The documents go on to say the family had a flight booked to P.E.I., along with a returning flight back to China on Oct. 5 — two weeks after arriving in Canada. The woman told CBSA the family's belongings werre still in China and they intended to move to Canada at a later time.
In Charlottetown, CBSA conducted covert surveillance as the family was driven around the city by Yi Zhong, one of the two people now charged with immigration fraud. They drove to the building housing P.E.I.'s provincial office of immigration, where Mr. Zhong accompanied the family inside. They also went to Service Canada, where an investigator said the woman gives her address as 281 Brackley Point Road — the Sherwood Motel.
In fact, the documents allege, the family stayed at the Delta Prince Edward Hotel, where they were booked for three nights. On their second day in the city, Yi Zhong drove them to the Sherwood Motel, where they spent approximately 10 minutes. He also drove them to West Royalty School, where the woman got out to take a photo, and to Holland College, UPEI, and shopping centres.
CBSA alleges in the search warrants that this was a "familiarization trip," so the family would have "an idea of the area and some photos in case they were ever questioned on proof of residency."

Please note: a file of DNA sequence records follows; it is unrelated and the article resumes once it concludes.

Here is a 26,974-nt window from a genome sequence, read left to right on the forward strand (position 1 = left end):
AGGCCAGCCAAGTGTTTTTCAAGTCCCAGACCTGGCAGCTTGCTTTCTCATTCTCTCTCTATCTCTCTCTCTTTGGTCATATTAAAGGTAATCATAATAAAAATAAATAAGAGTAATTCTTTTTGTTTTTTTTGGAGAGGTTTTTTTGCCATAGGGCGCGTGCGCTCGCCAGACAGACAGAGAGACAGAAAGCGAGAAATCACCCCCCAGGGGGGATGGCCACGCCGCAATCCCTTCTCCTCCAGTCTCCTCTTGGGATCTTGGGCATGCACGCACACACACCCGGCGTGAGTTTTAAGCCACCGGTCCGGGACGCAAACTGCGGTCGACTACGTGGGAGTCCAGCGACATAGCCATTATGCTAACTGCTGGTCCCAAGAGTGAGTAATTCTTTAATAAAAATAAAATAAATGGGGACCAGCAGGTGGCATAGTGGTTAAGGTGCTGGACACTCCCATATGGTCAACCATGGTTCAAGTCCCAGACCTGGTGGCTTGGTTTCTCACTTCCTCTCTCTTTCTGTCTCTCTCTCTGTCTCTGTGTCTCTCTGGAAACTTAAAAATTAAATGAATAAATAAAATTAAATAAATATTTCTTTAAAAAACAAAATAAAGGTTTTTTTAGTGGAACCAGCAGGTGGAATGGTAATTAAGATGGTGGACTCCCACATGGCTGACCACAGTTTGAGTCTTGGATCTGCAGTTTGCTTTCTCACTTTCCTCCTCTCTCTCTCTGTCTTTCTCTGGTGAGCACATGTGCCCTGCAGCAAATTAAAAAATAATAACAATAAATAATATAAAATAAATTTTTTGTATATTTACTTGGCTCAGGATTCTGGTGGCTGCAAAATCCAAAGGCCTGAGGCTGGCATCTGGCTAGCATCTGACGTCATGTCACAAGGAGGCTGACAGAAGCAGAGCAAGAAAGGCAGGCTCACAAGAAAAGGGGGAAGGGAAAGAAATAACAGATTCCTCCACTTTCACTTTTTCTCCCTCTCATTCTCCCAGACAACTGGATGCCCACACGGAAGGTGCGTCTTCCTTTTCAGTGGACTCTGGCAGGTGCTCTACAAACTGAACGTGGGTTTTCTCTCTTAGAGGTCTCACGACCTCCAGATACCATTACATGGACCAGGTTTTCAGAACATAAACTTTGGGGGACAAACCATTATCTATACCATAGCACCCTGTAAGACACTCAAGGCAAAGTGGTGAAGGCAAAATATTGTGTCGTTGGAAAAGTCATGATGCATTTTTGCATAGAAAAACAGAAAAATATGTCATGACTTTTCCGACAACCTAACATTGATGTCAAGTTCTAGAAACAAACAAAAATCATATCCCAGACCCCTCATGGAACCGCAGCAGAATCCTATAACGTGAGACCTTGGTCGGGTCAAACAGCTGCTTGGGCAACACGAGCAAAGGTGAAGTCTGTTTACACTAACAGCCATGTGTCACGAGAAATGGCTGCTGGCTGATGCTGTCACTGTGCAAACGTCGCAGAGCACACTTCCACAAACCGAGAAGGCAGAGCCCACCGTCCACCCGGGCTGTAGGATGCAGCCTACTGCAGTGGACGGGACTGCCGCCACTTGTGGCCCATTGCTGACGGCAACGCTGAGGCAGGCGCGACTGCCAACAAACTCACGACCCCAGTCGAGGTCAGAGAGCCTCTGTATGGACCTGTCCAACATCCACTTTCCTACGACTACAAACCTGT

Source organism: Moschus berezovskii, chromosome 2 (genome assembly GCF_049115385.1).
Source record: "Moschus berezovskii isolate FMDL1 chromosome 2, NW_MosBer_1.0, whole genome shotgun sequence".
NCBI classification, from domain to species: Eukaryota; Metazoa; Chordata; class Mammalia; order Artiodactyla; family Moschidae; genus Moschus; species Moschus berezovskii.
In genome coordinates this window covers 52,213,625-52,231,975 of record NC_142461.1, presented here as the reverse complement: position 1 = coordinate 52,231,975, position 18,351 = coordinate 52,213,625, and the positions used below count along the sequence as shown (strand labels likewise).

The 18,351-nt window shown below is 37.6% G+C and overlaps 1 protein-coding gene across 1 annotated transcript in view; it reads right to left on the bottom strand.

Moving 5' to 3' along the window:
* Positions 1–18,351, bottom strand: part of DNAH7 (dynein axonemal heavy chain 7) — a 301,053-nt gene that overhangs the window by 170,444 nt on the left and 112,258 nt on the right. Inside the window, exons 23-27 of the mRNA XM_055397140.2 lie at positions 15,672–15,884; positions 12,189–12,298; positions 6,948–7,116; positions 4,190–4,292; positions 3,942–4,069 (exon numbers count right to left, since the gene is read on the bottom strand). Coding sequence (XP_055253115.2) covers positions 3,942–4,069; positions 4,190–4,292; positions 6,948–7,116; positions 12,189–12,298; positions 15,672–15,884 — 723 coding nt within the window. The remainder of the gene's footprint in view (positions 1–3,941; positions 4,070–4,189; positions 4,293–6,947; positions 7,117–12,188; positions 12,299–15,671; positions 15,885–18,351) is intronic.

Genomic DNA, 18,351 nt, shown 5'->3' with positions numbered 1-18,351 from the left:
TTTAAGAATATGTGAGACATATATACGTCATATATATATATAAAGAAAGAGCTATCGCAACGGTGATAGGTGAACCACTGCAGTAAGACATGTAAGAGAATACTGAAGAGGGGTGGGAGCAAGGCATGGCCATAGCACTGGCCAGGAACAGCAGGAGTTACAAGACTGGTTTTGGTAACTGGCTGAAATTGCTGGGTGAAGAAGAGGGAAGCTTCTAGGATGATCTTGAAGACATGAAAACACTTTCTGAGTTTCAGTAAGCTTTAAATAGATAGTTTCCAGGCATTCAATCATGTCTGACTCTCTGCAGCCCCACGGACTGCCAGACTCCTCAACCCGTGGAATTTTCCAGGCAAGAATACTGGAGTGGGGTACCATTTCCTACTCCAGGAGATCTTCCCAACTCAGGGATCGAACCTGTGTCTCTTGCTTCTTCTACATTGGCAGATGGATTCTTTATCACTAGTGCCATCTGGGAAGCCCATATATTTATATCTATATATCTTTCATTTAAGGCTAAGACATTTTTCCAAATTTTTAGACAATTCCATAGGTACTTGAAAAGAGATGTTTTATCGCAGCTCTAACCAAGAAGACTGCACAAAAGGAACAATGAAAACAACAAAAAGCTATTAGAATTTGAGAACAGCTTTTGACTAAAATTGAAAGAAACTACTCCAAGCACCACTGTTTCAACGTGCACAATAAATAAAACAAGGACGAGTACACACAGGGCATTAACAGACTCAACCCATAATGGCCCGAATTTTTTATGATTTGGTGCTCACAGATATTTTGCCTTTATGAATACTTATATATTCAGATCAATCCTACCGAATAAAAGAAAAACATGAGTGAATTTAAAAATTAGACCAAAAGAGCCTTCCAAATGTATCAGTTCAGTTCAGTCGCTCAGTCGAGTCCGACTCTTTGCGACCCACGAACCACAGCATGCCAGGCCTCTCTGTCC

In another case contained in the search warrant application documents, Citizenship and Immigration Canada sent a residency questionnaire on July 9, 2015 to a woman who provided 281 Brackley Point Road as her mailing address. She became a permanent resident in 2010 and on May 27, 2015 completed her citizenship test.
The questionnaire, CBSA alleges, was returned in an envelope bearing the return address of the Sherwood Motel and a postmark with the date of July 27. But CBSA says its travel records and passport information show the woman was not in Canada at all during that period. A stamp in her passport shows she returned to China on May 31, four days after her citizenship test.
According to the documents, CBSA believes the accused Zhong siblings are receiving mail for individuals landed as permanent residents, then re-mailing the documents overseas to make it look as if the individuals reside in P.E.I. when they do not.
According to a third case covered by the warrant documents, a woman who initially came to Canada on a work permit became a permanent resident under P.E.I.'s PNP in May 2009. CBSA records indicate she first provided a Toronto address for her work permit, then in May 2009 provided the address of the Sherwood Motel, then in April 2010 switched back to the original Toronto address.
But CBSA alleges the woman's tax returns, employment and school history records from 2008 to 2013 are all for Ontario.